Local Veteran Recalls Serving in World War II
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By Emily Bontrager
It has been more than 80 years since the United States declared war on Japan. This declaration took place after the unprovoked attack by Japanese forces on Pearl Harbor on December 7, 1941.
During World War II, millions of Americans signed up or were drafted to serve their country in a time of need. The draft required men of a certain age to register for military service.
Clark County native, Donald “Doc” Dieterich, 99, was one of the many men that was chosen to be drafted.
Doc Dieterich was born on April 28, 1923 in Medill, Missouri. His parents were Louis and Lelian Gibson Dieterich.
When Doc was 11 years old, his family moved to Chambersburg. When he turned 15, he started working for Floyd Howell as a farm hand. He then worked as a farm hand for Melvin “Slim” Kaylor.
The first time Doc heard about the bombing on Pearl Harbor was on the night of December 7th. At the time, he was 18 years old and still working as a farmhand.
“The Japanese bombed Pearl Harbor on a Sunday morning and Roosevelt declared war the next morning,” Doc said.
This attack prompted the United States into entering one of the deadliest wars in history, World War II, which began in 1939 and ended in 1945.
On October 14, 1944, Doc was drafted to serve his country. He was 21 years old at the time.
“I wasn’t really scared, I just didn’t want to go and a lot of them didn’t,” Doc recalled.
“The neighbor boy, he didn’t want to go. He hated to go worse than I did. We both went the same day.”
Besides leaving his friends and family behind, Doc also had to leave his girlfriend behind, Wilma Kaylor, who he later married.
The first place that Doc was sent was a Navy boot camp in Great Lakes, Illinois.
His training began in October of 1944 and ended in January. During his training, he learned how to march and obey orders. “It was hard to get used to, but after you got toughened into it you were all right. Of course, I was on the farm and I did pretty good anyway,” Doc said.
“The duration of service was 18 months, that’s what they called it when we went in,” Doc said.
“If the war wasn’t over in 18 months, you had to serve more, but I served about a year after the war was over.”
Doc graduated from the boot camp in January of 1945.
“They then shipped me to Tennessee to the Naval Technical Air Base,” Doc said.
When he was in Memphis, Tennessee, he worked in the kitchen.
“They called it a mess cook. You worked in the kitchen, waited on tables, and served food,” Doc said.
After Tennessee, he was sent to New York where he served as a seaman guard. Doc’s job was to patrol the ocean and to stand watch on his post. He was then stationed in California.
“I was supposed to go on an oil tanker to start with and they didn’t get it done by the time they shipped us out,” Doc said.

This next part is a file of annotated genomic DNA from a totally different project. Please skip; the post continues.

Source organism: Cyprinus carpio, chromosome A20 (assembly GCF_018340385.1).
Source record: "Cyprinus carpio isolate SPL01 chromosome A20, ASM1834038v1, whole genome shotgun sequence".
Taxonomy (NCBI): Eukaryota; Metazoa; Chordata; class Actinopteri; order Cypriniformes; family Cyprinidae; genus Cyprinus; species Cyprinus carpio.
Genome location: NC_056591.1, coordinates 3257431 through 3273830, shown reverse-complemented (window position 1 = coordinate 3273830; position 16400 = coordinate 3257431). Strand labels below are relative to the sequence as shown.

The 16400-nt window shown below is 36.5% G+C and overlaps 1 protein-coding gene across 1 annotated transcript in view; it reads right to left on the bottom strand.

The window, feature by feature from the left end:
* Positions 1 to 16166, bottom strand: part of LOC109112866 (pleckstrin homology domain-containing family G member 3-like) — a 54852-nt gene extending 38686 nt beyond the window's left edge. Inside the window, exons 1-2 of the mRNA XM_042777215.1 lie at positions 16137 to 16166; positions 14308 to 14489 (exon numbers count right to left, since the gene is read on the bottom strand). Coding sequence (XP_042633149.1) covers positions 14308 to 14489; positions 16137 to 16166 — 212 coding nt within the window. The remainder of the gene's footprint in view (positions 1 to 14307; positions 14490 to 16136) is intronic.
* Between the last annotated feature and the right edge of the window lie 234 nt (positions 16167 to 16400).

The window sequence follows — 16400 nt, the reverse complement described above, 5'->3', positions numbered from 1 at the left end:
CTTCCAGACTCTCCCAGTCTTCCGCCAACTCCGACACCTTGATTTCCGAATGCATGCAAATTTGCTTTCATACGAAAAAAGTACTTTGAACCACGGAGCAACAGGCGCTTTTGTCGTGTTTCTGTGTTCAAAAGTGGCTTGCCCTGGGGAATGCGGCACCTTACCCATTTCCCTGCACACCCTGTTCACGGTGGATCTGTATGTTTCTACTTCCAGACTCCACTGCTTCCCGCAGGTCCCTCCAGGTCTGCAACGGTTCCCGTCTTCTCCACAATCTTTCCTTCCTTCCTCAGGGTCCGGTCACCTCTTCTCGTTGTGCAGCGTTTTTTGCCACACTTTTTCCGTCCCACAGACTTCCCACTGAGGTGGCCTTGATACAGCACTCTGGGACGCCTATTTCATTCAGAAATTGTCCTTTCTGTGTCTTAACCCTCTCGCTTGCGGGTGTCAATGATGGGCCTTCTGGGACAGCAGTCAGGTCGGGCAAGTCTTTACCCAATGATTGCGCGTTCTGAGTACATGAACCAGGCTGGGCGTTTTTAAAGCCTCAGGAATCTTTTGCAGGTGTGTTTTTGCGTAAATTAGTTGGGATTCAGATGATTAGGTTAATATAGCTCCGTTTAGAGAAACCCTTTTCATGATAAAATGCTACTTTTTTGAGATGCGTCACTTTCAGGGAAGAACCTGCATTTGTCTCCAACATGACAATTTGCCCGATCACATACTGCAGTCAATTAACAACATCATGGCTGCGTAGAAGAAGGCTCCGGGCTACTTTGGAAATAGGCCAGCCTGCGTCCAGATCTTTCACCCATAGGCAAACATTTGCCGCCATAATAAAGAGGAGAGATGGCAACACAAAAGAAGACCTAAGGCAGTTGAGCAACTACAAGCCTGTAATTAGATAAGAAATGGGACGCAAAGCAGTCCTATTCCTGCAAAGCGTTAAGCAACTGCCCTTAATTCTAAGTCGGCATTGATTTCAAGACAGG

Since the oil tanker was not finished, Doc was sent across the ocean to serve on the USS LST 635.
Doc first got on the USS LST 635 in Manila, which is the capital of the Philippines.
“I was shipped there from California, and I had to lay over in Pearl Harbor for seven days and catch another ship. There were a whole bunch of us that they shipped there,” Doc said.
The USS LST 635 was a beach landing ship that was able to transport troops, vehicles, and supplies. The ship was 50 feet wide and 300 feet long. Doc served as a deckhand while on the ship in the China Sea.
“I liked it out there on the water and the ship. It could get pretty rough sometimes, but most of the time it wasn’t bad,” Doc said.
Doc didn’t get homesick when he was on the ship.
“After you were gone awhile, you didn’t think about it because you’d write home about every week,” he explained.
Luckily, the USS LST 635 did not see any major combat while they were in the China Sea.
“Nothing amounted to anything. There were little skirmishes off the beaches when we landed there, when people tried to rush you, but it didn’t amount to too much,” Doc explained.
When the war ended in 1945, Doc was still serving overseas. He returned back home in July of 1946.
“I am glad I got back home, I was luckier than a lot of the boys,” Doc said.
Doc was honorably discharged from the United States Navy on July 2, 1946. He served his country for 20 months and 19 days. When he returned home, he went back to work on the farm.
Doc believes that the younger generation should learn about World War II.
We as a nation can learn a lot about our past, and if we recall the pain of war, we can appreciate the peace that the veterans fought for many years ago.
We should thank every veteran who served our country and helped the world in a time of turmoil. The veterans that served gave up their lives to secure freedom for all of us and this sacrifice for our nation should not be taken lightly.